Now is the time to THIN FRUIT on your trees. By late June they should have shed poorly pollinated fruits. This is known as the ‘June drop’. What remain will remain on the trees to ripen. It is nature’s way for the trees to retain what they can maintain.

What remain may well benefit from extra space to develop into with still some time before ripening. Thin apples to 1 or 2 per cluster. Give culinary apples even more space. One benefit from doing this is that the branches will not be weighed down too much. This seems to apply to plums in particular. Use finger & thumb or a pair of scissors / secateurs.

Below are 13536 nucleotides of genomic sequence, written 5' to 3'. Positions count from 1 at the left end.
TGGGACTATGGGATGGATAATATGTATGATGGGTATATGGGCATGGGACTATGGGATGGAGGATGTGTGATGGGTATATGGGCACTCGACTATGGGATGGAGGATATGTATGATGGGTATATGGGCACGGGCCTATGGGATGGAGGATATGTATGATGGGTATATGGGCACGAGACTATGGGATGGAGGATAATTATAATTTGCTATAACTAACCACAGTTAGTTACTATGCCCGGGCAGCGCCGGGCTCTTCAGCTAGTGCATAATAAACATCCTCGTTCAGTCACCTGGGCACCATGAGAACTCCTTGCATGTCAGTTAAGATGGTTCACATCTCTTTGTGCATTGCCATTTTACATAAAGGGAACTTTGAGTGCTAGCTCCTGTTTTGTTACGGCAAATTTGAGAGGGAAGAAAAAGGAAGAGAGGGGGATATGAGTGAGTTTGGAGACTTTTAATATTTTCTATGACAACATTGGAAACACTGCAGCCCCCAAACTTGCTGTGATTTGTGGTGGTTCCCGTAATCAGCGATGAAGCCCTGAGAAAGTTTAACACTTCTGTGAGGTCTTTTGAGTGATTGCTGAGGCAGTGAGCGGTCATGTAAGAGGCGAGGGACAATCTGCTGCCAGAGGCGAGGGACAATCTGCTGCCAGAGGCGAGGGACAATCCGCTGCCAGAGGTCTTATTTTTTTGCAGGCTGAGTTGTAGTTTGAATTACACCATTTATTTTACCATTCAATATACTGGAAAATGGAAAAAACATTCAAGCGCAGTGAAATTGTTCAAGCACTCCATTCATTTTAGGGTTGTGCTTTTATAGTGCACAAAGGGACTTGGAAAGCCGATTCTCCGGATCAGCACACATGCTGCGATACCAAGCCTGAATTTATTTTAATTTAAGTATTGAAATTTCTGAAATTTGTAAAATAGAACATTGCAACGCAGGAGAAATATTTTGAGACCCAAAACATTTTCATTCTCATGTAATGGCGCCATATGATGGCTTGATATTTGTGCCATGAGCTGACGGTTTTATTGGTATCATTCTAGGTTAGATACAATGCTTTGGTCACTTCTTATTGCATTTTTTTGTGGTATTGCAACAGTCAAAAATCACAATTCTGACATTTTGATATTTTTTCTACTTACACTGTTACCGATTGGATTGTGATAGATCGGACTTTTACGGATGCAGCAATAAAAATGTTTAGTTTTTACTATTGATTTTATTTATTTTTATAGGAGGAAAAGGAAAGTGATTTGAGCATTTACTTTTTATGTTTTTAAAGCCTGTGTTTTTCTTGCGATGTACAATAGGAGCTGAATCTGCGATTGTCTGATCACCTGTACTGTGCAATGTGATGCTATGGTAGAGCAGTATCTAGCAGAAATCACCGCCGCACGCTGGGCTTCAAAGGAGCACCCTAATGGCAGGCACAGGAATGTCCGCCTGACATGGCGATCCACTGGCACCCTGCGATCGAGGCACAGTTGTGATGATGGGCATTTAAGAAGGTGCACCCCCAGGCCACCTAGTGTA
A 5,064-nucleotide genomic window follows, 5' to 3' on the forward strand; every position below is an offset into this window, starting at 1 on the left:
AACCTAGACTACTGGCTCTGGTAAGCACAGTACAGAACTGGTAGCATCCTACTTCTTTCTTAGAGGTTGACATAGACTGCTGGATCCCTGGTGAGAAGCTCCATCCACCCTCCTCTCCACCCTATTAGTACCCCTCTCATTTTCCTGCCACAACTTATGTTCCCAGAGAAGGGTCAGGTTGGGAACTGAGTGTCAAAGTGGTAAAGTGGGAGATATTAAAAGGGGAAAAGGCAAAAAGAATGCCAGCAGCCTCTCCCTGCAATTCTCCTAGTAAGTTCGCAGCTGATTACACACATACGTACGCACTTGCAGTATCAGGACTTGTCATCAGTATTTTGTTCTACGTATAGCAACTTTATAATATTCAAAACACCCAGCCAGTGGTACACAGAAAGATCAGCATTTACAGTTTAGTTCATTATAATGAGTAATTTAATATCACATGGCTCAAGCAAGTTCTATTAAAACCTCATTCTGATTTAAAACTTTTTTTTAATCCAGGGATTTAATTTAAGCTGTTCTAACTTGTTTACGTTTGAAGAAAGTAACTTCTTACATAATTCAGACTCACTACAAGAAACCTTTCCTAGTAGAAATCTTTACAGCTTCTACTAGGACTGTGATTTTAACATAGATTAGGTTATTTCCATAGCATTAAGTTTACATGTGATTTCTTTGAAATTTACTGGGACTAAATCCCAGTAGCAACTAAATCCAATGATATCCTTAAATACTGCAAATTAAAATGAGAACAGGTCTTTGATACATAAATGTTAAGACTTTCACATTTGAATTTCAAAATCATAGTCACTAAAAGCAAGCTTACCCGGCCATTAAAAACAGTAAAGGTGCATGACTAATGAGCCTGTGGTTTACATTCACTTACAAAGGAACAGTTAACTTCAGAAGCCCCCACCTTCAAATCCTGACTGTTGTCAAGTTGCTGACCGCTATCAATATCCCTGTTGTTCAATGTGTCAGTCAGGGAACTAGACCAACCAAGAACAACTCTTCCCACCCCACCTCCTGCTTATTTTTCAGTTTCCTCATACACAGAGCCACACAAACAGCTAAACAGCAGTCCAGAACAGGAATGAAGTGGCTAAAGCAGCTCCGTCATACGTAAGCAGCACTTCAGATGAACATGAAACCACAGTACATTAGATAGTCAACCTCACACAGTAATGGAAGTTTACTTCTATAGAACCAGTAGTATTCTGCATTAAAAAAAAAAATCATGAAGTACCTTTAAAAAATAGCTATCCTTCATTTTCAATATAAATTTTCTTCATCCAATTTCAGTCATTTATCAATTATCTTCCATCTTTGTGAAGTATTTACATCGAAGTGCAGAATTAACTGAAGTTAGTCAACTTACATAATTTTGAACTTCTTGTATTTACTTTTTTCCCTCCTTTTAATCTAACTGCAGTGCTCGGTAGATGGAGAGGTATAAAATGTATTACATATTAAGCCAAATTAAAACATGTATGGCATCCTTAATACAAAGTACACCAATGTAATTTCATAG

A major advantage of thinning is that it helps trees not overcrop. Heavy cropping one year can mean light or no crops the following year. Another advantage, with Plums in particular, is hygiene. Air circulation is improved, less contact between each plum reducing the spread of fruit rot as ripening gets closer.

When thinning apples try to remove any ‘KING’ FRUIT. These are usually fruit in the middle of any clusters. They can be recognised as often being larger than those around, can be mis-.shapened and have fatter stalks as in the picture.